Nassau County, FL – As the leaders of Fernandina Beach City gathered for their regular meeting for the month of February, they honored not only the contributions of African Americans throughout our Nation’s history, but also the life and legacy of Frederick Douglass.
Frederick Douglass, born into slavery in 1818, was one of America’s most influential thinkers, writers, and speakers on matters of liberty and the United States Constitution. Douglass escaped the shackles of slavery in 1838 at the age of 20, and began to live the life of an abolitionist, licensed preacher, and skilled writer. Throughout his life, he affirmed the Founding Fathers’ message of free speech, personal responsibility, the right to keep and bear arms, and religious liberty. He promoted life empowering values that should resonate in the minds of Americans today: respect for the Constitution, respect for life, limited power of government, and economic prosperity.
In 1926, Dr. Carter G. Woodson established African American History Month in February to honor the birthdays of three individuals who had a profound impact on America: Poet Langston Hughes, President Abraham Lincoln, and statesman Frederick Douglass. Since that time, America has taken time every year during the month of February to honor and commemorate the achievements and contributions of African Americans to our Nation.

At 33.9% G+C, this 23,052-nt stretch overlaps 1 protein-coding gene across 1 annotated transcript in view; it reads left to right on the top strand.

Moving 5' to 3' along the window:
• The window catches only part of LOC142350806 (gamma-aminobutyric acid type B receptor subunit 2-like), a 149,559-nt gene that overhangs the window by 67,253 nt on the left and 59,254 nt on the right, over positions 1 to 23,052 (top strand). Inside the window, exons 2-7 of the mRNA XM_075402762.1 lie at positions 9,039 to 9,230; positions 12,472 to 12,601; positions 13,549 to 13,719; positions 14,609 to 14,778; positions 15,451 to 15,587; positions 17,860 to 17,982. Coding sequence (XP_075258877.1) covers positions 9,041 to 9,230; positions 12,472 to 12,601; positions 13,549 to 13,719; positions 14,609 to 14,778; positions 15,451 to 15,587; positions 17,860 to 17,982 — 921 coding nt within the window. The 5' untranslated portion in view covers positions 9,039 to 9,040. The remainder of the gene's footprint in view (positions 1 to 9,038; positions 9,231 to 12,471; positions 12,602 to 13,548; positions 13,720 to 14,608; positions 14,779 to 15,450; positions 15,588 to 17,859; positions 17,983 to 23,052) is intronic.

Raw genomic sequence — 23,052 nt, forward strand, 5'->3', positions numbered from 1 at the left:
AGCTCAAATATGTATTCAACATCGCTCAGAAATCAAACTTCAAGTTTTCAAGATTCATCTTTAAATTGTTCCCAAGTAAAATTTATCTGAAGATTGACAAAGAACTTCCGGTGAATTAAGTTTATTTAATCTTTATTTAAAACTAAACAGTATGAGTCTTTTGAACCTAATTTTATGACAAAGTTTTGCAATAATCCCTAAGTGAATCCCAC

On February 7, 2023 Fernandina Beach Mayor Bradly Bean issued a proclamation designating February 14, 2023 as Frederick Douglass Day. The proclamation, which was sponsored by Nassau County Citizens Defending Freedom (CCDF-Nassau) and Executive Director Jack Knocke, highlighted the life of Mr. Douglass and his many accomplishments as well as his struggles. Mr. Knocke, as well as the CCDF-Nassau Faith Leader, Linda Palin, were in attendance to present the proclamation during the meeting. “Our new organization here in Nassau County is all about fighting for the freedoms guaranteed by our Constitution.” Mr. Knocke stated. “No one can better epitomize being a freedom fighter than Frederick Douglass. Mr. Douglass’ story from slave to being the first black man nominated for president in the Republican National Convention in Chicago in 1888 is an astounding achievement all Americans can celebrate. That is what we aim to do: to reach across the cultural lines of our community and do our best to be a unifying catalyst in Nassau County.”
If you are interested in learning more about the legacy of Frederick Douglass, we encourage you to read Frederick Douglass Republicans: The Movement to Re-Ignite America’s Passion for Liberty by K. Carl Smith. As one of the leading experts on diversity engagement, K. Carl Smith has educated and empowered thousands of American citizens, and has changed the hearts, minds, lives, and votes of people across the political spectrum.